|Fodder beet||ex crop||fodder beet||most of crop lifted||35||45|
|Kale||ex crop||fodder beet||most of crop lifted||9||37|
|Kale||ex crop||fodder beet||most of crop lifted||8||36|
|Kale||ex crop||fodder beet||grazed by cows||7||79|
|Kale||ex crop||fodder beet||grazed by cows||5||84|
- In the image below, you can also see the visual difference between the crop to fodder beet paddock on the left and the grass to fodder beet paddock on the right.
Diagram 2: On the left is crop to crop FB (pdk 35), on the right is the grass to crop FB (pdk 52). The leaves of the grass to crop FB are uniform and dark green whereas the crop to crop leaves are lighter green and yellowing in places.
- Approximately 15% of the calves are currently underweight and struggling at the support block. They will be re-checked and treated by the vet this week and a feeding plan developed to get them back on track. This will likely require them to be transitioned back onto pellets, with calves that are of the most concern to be transported back to the milking platform and grazed on better quality pasture.
- The hub is pleased with the current overall animal health of the milking herd. The peno mob is down to x3 animals and the number of lame cows is negligible. With x4 mobs on farm to walk into milking, herds are often left to walk themselves to the shed at their own speed. It is felt that this is one of the main contributors to the low incidence of lameness on the farm. In the image below, you can see the cow’s track on either side of the race. The cows have been able to pick their own line to walk, rather than be pushed to walk onto the more rocky parts of the track.
Diagram 3: The tracks followed by the cows on the left and right side of the lane
- The first round of interviews for the Hub manager’s role will commence next week.
- This week was the Farmer Reference Group (FRG) meeting. Some great ideas were fed back to the SDH team of which will be considered and actioned going forward. We would like to thank the FRG attendees and their contribution on the day.
- This week the science team completed the first of the measurements to look for differences in N intake and digestion between the herds. Twenty cows from each herd have been selected as monitored cows with each monitor group having the same age profile, days in milk and genetic potential. At milking on Monday pm and Tuesday am these cows were drafted out as they exited the milking platform and were run through the herringbone race in the science area where they had blood, urine and faecal samples collected. In addition a milk sample was taken during milking for milk urea determination.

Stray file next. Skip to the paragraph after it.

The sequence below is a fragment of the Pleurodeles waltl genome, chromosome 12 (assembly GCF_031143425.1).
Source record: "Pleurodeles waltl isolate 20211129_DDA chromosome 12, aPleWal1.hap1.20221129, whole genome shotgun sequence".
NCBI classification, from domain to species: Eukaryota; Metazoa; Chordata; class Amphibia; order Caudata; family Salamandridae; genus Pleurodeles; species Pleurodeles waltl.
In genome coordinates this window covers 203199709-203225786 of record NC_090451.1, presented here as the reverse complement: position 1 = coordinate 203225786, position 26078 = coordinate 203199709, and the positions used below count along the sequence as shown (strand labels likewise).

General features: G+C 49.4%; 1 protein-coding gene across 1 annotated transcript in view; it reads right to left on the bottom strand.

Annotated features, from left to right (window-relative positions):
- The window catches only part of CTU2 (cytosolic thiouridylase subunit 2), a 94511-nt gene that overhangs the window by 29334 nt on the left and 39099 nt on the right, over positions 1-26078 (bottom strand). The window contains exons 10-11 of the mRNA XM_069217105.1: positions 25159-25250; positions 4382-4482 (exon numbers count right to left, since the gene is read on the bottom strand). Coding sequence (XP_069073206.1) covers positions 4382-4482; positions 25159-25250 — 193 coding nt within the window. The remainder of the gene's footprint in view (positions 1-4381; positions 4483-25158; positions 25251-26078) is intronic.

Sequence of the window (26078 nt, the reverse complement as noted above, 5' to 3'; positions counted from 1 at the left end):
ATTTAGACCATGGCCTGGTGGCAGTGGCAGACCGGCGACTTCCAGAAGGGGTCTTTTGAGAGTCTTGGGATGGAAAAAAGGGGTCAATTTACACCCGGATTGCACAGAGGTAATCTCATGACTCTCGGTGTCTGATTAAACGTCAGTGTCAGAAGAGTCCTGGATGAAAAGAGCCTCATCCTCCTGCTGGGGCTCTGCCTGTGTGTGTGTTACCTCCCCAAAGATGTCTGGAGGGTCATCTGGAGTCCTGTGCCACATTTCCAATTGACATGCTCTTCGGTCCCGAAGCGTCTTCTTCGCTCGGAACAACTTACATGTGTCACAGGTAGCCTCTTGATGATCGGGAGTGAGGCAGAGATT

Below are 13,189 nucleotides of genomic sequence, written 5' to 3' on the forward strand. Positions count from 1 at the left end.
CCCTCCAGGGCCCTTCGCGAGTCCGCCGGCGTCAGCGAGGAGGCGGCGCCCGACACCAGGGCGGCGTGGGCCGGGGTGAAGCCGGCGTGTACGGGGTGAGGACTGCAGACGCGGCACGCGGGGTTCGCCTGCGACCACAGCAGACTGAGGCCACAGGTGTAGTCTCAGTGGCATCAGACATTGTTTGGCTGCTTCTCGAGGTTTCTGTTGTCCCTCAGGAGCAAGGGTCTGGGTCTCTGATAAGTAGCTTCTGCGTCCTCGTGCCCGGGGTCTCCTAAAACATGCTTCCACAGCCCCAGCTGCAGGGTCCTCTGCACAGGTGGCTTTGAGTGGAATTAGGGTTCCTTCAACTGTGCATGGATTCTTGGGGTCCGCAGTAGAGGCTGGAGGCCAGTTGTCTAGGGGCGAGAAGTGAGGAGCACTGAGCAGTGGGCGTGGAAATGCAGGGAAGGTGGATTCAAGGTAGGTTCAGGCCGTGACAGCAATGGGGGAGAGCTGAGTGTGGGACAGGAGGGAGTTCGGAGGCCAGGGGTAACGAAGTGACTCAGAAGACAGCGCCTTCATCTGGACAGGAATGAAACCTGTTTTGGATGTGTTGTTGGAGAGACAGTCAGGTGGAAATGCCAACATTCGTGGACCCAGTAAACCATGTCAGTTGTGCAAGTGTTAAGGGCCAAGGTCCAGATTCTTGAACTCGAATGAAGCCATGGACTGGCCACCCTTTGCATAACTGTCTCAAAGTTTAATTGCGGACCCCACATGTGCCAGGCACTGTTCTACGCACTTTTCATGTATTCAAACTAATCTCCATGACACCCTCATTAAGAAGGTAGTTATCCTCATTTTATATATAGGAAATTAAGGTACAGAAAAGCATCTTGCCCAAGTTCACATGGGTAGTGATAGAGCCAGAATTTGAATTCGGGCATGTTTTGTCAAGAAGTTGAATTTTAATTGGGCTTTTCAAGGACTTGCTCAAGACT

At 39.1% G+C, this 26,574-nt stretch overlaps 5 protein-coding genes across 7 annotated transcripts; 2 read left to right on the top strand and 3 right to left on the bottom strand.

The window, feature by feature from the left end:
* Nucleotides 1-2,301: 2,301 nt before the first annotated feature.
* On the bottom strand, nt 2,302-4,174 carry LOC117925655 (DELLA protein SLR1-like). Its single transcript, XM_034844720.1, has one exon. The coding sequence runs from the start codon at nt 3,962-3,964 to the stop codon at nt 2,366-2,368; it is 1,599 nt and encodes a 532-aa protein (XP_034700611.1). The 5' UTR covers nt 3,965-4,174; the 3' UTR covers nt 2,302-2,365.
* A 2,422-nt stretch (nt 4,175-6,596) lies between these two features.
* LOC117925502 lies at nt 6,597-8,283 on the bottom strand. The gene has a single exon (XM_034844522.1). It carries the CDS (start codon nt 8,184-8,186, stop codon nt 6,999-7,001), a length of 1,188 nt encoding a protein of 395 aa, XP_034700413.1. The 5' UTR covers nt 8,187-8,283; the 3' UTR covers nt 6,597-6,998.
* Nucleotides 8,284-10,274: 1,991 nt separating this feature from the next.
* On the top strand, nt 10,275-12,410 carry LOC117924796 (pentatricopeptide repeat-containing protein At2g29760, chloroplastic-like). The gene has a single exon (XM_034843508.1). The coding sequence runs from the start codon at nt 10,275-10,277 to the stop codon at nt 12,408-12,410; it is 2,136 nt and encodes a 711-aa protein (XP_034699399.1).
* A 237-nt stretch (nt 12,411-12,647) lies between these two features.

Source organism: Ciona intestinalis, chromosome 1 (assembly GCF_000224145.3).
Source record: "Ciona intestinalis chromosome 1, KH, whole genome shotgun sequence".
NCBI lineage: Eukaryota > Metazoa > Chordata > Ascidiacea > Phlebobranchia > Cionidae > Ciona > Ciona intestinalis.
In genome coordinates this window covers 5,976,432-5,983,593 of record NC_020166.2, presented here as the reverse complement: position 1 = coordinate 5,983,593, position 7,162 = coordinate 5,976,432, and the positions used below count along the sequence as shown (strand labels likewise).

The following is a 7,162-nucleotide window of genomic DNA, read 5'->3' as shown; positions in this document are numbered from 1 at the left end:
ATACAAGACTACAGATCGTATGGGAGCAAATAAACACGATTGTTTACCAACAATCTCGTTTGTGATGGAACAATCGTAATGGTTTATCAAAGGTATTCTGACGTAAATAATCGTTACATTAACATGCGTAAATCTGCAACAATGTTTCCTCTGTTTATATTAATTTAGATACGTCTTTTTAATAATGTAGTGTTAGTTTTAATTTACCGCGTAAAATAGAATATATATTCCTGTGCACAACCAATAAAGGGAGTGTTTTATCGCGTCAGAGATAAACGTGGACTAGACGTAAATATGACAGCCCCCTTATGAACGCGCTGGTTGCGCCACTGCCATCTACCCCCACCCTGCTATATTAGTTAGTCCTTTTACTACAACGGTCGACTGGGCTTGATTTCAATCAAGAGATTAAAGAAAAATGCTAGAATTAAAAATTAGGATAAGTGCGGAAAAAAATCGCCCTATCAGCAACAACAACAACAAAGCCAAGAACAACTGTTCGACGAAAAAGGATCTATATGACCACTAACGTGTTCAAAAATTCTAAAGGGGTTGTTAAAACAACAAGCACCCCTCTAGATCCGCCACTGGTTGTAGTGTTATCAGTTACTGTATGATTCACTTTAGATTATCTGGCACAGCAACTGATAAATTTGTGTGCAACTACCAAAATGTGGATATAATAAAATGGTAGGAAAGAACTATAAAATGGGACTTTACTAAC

- The team were very pleased with how the process went with the last sample cow being available to re-join her herd within 15 minutes of the last cow for that herd leaving the platform.
- Over the 2 milkings the team collected 160 milk, blood, urine and faeces samples which have all been packaged up and sent off for N analysis.
- We forgot to get some action shots while the samples were being collected but below are a few photos of the end result.
Diagram 4: Becky and Maricel processing faecal samples
Diagram 5: Samples in the chiller ready for packing and sending to the laboratory for analysis
General Farm Systems information
The project farm systems comparison has been designed to better understand crop-based wintering in relation to consequences for environmental impact and profit
- The four herds are split evenly on age, BW / PW, calving date and breed to ensure the herds are as even as possible.
- Each herd allocated a farmlet corresponding to their herd tag colour Green, Blue, Yellow and Pink.
- Farmlets have paddocks allocated so each herd has equal walking distance from the shed and the same proportion of each soil type and equal proportions of pastures in the FVI trial (forage value trial – refer web site section on research).
The SDH welcome research proposals for any sampling or research on the SDH, these are assessed by the Research Advisory Committee (RAC). Just send your request or ask for information via email@example.com
For more information check out the DairyNZ link: